First, grab a long piece of wood, and chop it in half (5″ wide is a good place to start and at least 6″ long after cutting , you’ll need plenty of clamping real estate). Pine is a good choice to start with, because it has a high “mash factor,” which means it’s a little more forgiving on fit than say, oak. Choose a face side on each piece and mark it with an “F.”
If you have a marking gauge, set the measurement by using the end of your tail board (as shown below), and scribe the baseline for your dovetails on both faces of the pin board. And if you don’t have a marking gauge, measure the width and scribe your baseline with a knife against a straightedge.
Now, take your pin board and clamp it in your vise with the outside face away from you. Following Glen’s method, you mark and cut the pins first, which makes it easy to mark the tails later on (we’ll cover that in Part 2).
Place your dovetail marking gauge (Glen swears by a 12Ã?Â° gauge, but other angles are available) on the face about a 1/4″ in from the left edge, and mark the edge of your first half-pin as shown below. Then, place your dovetail marking gauge about 1/4″ from the right edge and mark the half-pin on that side.
Now, you have to decide how wide each tail and pin will be. If you’re working with a 5″-wide board Glen suggests three tail areas (two would be too easy!). Divide the wide edge of the tail area (the space between the lines) into three sections. Make a mark at the center of each section that will become the center of a pin. Don’t worry about being too precise with the placement though , after all, if they’re perfectly spaced, people might not believe you cut the dovetails by hand!
Mark the pins with the dovetail gauge by moving 1/8″ each direction from the marks.
Now transfer the lines down the face of the board to your scribe line using a combination square, as shown at right. You don’t have to mark the lines on the other face of the board, but you may find it helpful, at least until you get a little sawing practice in. Clearly mark the waste areas with a solid X, so you can tell at a glance what material you’re about to clean out.
Place your saw just outside the front inside corner of the left pin (which is its right edge), using your thumb as a guide. Always leave your line…¦but nothing more (it gets easier with practice).
You want the saw at a steep angle , the goal is to hit the back edge and the scribe line at the same time. Once you’ve hit the baseline in the front, angle the saw up and keep sawing, until the saw is parallel to the floor and you’ve hit the baseline on both sides. Go slowly and check your progress on the opposite side of the board (that’s where the additional lines come in handy). Stop when you reach the baseline.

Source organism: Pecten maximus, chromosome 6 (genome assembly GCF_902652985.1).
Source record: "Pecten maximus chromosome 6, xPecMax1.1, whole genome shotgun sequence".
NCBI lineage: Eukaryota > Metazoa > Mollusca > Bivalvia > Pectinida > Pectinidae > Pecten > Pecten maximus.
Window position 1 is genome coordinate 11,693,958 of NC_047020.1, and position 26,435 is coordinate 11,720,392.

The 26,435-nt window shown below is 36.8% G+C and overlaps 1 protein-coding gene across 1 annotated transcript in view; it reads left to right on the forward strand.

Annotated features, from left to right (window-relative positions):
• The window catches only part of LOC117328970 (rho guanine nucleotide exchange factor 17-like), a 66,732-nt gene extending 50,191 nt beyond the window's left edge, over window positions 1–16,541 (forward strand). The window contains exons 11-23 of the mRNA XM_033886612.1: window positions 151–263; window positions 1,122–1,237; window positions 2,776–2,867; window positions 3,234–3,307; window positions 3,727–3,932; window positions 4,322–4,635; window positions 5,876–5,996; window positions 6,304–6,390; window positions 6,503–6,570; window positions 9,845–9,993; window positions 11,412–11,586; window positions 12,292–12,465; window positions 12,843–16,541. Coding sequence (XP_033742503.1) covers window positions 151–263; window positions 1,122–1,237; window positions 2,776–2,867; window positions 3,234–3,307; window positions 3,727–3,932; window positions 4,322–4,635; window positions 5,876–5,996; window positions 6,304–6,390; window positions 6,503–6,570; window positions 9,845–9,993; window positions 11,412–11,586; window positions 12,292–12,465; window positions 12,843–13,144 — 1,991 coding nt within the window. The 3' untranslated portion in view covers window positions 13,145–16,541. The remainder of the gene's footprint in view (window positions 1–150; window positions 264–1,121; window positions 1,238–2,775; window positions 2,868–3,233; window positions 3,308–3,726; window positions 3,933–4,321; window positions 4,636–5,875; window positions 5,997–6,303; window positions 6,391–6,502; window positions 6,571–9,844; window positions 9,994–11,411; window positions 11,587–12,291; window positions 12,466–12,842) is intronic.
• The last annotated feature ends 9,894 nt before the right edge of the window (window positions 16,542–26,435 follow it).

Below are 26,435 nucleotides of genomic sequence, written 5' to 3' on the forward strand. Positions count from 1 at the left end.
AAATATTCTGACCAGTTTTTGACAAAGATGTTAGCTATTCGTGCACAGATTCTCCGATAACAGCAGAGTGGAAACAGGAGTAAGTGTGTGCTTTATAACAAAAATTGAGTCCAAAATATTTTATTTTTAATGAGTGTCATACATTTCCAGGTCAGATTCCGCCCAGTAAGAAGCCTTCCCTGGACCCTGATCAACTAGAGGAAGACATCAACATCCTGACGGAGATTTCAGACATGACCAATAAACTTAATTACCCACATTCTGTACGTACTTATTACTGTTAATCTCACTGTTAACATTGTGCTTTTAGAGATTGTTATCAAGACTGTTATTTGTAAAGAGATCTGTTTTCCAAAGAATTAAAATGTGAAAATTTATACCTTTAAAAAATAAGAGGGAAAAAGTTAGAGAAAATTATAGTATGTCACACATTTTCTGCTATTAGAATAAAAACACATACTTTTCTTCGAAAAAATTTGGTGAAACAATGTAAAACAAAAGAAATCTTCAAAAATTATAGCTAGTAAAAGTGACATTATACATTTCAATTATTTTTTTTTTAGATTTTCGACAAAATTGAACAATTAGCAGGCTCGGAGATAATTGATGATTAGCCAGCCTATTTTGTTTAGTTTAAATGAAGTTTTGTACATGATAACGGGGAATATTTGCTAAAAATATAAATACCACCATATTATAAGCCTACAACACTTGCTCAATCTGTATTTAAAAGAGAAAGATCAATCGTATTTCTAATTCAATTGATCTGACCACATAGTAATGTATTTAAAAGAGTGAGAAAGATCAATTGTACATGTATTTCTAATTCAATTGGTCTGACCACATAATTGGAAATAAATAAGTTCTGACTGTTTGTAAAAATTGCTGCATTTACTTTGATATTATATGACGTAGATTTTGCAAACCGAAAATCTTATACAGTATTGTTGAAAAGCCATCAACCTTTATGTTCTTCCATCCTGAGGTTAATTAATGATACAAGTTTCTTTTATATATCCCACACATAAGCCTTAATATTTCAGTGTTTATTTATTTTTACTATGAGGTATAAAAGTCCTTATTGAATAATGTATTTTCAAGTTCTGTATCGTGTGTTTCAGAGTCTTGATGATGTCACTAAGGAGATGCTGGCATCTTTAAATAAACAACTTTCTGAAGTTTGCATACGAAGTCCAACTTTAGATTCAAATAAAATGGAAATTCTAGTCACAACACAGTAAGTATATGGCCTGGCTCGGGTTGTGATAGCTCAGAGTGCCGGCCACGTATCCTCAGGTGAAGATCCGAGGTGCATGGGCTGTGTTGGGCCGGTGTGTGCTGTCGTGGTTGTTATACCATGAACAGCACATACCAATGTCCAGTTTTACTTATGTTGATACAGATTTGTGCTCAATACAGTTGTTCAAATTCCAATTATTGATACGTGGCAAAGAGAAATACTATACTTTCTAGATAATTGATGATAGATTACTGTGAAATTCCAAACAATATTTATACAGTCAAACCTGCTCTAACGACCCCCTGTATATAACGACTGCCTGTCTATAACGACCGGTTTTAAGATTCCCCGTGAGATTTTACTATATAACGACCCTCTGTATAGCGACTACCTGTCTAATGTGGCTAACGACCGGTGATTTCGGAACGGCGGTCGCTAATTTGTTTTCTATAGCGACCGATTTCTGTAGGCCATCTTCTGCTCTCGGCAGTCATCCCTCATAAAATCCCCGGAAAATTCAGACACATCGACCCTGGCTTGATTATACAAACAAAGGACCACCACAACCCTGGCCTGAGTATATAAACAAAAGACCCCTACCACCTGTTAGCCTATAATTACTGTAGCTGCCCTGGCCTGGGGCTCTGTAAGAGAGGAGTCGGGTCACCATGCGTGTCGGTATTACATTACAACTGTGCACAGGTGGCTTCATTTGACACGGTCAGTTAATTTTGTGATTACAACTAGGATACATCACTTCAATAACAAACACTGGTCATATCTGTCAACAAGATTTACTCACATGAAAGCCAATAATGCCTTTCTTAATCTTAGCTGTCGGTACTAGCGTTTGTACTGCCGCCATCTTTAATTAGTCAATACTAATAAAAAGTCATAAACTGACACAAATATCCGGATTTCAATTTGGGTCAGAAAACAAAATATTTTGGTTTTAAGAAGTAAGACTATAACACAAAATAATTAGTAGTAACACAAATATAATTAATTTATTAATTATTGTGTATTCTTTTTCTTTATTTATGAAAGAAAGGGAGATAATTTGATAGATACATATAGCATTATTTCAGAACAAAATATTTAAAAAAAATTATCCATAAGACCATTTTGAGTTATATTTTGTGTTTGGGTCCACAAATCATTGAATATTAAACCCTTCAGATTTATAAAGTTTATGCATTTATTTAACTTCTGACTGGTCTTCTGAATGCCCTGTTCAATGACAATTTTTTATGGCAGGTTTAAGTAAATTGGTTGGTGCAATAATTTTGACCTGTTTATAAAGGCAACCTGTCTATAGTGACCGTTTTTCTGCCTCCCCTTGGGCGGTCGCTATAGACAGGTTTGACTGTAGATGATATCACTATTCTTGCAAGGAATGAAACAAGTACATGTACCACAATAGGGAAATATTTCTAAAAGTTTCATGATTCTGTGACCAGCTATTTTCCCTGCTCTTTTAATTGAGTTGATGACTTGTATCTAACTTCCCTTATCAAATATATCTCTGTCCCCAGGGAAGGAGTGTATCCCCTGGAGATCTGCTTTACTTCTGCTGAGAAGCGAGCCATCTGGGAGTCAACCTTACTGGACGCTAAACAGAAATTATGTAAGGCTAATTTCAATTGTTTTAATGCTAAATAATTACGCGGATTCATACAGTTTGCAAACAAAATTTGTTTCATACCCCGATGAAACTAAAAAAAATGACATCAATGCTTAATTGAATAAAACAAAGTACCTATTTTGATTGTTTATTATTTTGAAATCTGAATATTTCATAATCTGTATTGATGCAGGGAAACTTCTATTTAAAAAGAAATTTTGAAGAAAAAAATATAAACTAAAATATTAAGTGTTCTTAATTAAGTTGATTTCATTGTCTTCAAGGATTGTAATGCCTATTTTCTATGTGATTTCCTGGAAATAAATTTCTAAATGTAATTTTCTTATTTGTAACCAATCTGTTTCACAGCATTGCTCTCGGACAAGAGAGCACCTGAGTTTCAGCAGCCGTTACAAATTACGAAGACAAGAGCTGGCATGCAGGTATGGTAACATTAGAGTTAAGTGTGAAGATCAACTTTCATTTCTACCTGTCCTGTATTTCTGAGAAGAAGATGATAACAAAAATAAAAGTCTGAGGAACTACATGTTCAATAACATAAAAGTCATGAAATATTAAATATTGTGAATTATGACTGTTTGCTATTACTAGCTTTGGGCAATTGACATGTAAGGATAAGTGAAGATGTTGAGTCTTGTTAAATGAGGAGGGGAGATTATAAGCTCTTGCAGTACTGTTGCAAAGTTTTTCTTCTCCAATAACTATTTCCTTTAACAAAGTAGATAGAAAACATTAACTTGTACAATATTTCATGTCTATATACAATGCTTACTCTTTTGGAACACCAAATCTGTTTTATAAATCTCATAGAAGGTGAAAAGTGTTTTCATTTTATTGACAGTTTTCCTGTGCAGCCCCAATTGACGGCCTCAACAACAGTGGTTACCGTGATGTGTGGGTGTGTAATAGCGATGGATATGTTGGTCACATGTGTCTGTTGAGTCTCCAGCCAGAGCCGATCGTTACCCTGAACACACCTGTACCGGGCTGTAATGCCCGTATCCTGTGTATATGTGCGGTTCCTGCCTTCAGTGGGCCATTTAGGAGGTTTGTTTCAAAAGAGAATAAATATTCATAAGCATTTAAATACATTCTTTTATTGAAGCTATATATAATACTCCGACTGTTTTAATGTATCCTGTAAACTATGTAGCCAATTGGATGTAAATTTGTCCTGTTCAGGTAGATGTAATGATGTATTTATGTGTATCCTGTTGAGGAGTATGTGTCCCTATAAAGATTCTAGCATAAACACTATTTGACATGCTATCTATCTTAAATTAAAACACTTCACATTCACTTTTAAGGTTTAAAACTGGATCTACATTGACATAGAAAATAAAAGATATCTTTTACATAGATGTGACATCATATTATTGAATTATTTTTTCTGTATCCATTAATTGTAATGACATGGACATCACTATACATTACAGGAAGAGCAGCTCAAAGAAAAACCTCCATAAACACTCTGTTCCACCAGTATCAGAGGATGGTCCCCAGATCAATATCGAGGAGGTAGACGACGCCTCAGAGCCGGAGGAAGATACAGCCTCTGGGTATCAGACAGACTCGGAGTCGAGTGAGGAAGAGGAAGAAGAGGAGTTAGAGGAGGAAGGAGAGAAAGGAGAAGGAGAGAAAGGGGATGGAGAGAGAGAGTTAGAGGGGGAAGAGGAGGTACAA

Move on to the right side of the next pin, then the next and so on, until you’ve cut the right side of all your pins. Now go back and do the left sides. And always remember to “leave your line.” Why do all one side first? That way, your saw stays at the same angle for several cuts in a row, so you’re not having to constantly adjust the angle back and forth. It’s more efficient, and it helps build muscle memory.
Once you have all your pins cut, chop out the waste. Clamp the piece with the wider side of the waste area (the tail sockets) face up (you may want to put a scrap pieces between your workpiece and your bench). Place your chisel just a hair in front of your baseline, with the bevel side facing the end of the board, and angle the chisel a couple degrees to undercut the joint (make a slight concavity in the center of the waste areas), which will ensure there is no waste material remaining to interfere with the fit of the dovetail.
Because of the slight angle, your first mallet strike will drive the chisel into your baseline, and define the back edge of the tail area. Now, you’re ready to pop your first bit of waste. Place your chisel, bevel side up, at the upper edge of the end-grain area you’ve just chopped, and tap sharply with your mallet. The chisel should bite into the wood and lever up the waste. Now go back to chiseling the face of the board, again angling it just a few degrees, and give it a few sharp whacks with your mallet. Then chisel out the waste. Continue until you’re about halfway through the board, then flip it over and repeat the process on the other face. Work carefully on this face; the area is narrow so it’s easy to knock off a corner of the pins when removing waste and that shows in your dovetails.
Now your pin board is finished. We’ll move onto the tail board in the next installment.